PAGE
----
24. 24. 24 Food Preparation n  Is it practical to designate areas as allergen- free? n  Which allergens should be excluded? n  All priority allergens? n  Are all prepackaged and preprepared foods entering the facility adequately labelled? n  How can meals on an assembly line be considered “allergen-free”
  25. 25. 25 Precautionary Statements n  Dietitian can only ensure that an allergic patient’s meals are free from known sources of the allergen n  Contamination from foods prepared in the same area cannot be avoided n  “Prepared in a facility that also processes foods containing [X]” n  New labelling rules suggest this should read, “may contain [X]”
  26. 26. PREVENTION OF ALLERGY Recent Changes in Direction
  27. 27. 27 Prevention of Allergy: Historical Perspective n  Measures of prevention were all designed to avoid sensitization to allergens during what were considered the most vulnerable periods: n  Intra-uterine life n  From birth to 2-3 years n  This meant reduction in exposure to highly allergenic foods: n  Mother’s diet during pregnancy and lactation n  Delay in introduction of highly allergenic foods during weaning n  In spite of these stringent measures to prevent allergy, incidence of all types of allergies have increased significantly
  28. 28. 28 Change in Direction During the Past Five Years n  Understanding of the importance of immunological sensitization and tolerance n  Recognition that tolerance not sensitization is the critical step in allergy prevention n  Finding that exposure to the allergenic food at an optimum stage is probably a critical step in allergy prevention n  Recognition that tolerance can be induced after allergy has been established – leading to important measures for allergy management
  29. 29. 29 Allergy is a Response of the Immune System n  Our immune systems are designed to protect the body from invasion by foreign materials n  All foods contain proteins – derived from plants and animals – all of which are foreign to the human body n  In order for food to be absorbed, metabolized, and utilized by the body, the immune system needs to be “educated” that the foreign material is safe ________ Herz 2008
  30. 30. 30 Oral Tolerance n  “Education” of the T cells to not respond to that food protein when it enters via the oral route – called oral tolerance n  Contrasts with the active immune responses needed to protect the gut against continual bombardment by invading pathogens and their products (toxins, etc)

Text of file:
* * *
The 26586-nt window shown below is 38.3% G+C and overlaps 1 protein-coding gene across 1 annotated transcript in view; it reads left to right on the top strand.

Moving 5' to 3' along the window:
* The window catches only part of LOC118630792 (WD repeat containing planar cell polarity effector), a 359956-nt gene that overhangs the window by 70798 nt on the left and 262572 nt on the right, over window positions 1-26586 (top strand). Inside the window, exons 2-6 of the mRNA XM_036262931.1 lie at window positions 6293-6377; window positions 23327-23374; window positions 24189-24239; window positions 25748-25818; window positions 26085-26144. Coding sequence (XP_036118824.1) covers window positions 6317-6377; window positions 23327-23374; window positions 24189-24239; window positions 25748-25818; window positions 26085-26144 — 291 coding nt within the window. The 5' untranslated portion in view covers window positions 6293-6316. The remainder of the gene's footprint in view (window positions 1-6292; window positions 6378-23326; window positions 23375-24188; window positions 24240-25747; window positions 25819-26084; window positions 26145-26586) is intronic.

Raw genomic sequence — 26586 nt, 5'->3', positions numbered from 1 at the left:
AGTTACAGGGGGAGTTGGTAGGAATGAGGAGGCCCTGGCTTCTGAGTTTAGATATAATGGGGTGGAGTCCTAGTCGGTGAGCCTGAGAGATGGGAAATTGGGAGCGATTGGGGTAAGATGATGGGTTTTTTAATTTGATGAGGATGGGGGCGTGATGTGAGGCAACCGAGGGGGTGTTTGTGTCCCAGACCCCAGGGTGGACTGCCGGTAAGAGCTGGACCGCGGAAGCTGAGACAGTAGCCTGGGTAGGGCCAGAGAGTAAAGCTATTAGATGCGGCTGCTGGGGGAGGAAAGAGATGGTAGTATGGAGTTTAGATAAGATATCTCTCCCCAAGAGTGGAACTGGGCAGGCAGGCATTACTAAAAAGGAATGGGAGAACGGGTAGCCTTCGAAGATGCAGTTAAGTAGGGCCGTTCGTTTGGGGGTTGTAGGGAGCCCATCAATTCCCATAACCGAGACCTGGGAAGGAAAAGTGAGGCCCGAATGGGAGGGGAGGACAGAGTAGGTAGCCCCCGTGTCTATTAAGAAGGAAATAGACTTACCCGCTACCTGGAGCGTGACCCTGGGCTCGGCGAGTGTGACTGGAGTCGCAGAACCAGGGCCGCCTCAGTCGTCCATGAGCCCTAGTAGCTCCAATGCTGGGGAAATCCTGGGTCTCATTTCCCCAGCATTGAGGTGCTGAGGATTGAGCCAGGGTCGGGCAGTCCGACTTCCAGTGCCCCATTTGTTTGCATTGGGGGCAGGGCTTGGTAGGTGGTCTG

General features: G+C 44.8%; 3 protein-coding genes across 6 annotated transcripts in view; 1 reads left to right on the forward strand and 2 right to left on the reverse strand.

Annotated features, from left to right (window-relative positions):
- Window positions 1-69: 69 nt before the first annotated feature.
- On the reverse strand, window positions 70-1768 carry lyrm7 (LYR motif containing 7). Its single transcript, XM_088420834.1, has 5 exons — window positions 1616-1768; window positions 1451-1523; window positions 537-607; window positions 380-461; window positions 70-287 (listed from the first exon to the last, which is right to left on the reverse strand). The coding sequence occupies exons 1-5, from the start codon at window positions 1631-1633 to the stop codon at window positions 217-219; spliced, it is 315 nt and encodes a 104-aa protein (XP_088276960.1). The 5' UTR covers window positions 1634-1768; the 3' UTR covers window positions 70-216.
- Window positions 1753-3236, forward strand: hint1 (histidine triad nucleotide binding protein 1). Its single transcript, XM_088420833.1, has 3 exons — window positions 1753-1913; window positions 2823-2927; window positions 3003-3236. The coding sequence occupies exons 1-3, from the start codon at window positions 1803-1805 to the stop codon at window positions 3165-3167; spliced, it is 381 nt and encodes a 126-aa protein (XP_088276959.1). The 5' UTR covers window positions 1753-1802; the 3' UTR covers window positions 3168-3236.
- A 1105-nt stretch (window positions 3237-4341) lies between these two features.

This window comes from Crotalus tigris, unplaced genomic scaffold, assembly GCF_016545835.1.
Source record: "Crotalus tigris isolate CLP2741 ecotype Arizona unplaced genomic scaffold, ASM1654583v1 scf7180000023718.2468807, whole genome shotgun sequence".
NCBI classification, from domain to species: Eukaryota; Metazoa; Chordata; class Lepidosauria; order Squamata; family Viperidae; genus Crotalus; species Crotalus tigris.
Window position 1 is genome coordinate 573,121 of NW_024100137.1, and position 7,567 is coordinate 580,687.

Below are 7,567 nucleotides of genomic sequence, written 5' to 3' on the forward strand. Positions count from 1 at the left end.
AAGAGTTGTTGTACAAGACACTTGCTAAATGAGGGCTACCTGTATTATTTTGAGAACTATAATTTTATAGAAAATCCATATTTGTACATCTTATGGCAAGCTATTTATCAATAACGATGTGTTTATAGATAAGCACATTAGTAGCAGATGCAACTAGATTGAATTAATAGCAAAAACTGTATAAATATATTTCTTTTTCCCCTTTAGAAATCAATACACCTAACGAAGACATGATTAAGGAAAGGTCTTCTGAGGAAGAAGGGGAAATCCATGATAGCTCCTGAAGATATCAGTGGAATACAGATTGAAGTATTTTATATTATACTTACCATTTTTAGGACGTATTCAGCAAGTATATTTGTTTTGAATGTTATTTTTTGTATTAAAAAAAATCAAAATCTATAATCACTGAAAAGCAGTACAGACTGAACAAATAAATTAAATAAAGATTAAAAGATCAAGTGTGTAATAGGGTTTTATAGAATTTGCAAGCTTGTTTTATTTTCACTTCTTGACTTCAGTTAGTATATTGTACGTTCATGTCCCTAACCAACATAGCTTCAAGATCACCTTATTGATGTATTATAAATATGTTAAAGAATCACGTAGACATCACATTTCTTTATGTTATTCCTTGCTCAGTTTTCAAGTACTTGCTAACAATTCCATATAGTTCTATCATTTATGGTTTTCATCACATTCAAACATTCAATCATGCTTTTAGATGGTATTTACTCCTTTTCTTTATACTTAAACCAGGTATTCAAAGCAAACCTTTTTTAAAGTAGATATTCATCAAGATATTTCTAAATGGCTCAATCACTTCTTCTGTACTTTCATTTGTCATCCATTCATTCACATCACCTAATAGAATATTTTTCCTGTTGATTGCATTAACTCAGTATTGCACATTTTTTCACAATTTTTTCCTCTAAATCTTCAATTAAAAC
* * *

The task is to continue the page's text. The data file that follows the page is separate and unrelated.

31. 31. 31 Prevention of Food Allergy in Clinical Practice Significant change in directives within the past 5 years: n  Previously: Avoidance of allergen to prevent sensitization (allergen-specific IgE) n  Current: Active stimulation of the immature immune system to induce tolerance of the antigens in food ________________ Rautava et al 2005
  32. 32. 32 Factors Predictive of Allergy: High and Low risk Groups n  Many factors investigated as possible predictive markers for allergy n  Only significant variable in studies: Family history of allergy (all types) n  High risk for allergy: n  One first degree relative with diagnosed allergy (IgE-mediated) of any type n  First-degree relative: parent or sibling
  33. 33. 33 When does Tolerance of Foods Begin? n  Food proteins demonstrated to cross the placenta and can be detected in amniotic fluid n  Exposure to small quantities of food antigens from mother’s diet thought to tolerize the fetus, by means of IgG1 and IgG3, within a “protected environment”
  34. 34. 34 Diet During Pregnancy n  Current directive: the atopic mother should strictly avoid her own allergens and replace the foods with nutritionally equivalent substitutes n  There are no indications for mother to avoid other foods during pregnancy n  A nutritionally complete, well-balanced diet is essential n  Authorities recommend avoidance of excessive intake of highly allergenic foods such as peanuts and nuts to prevent “allergen overload”, but there is no scientific data to support this _______________ Kramer et al 2006 _______________ Sicherer et al 2010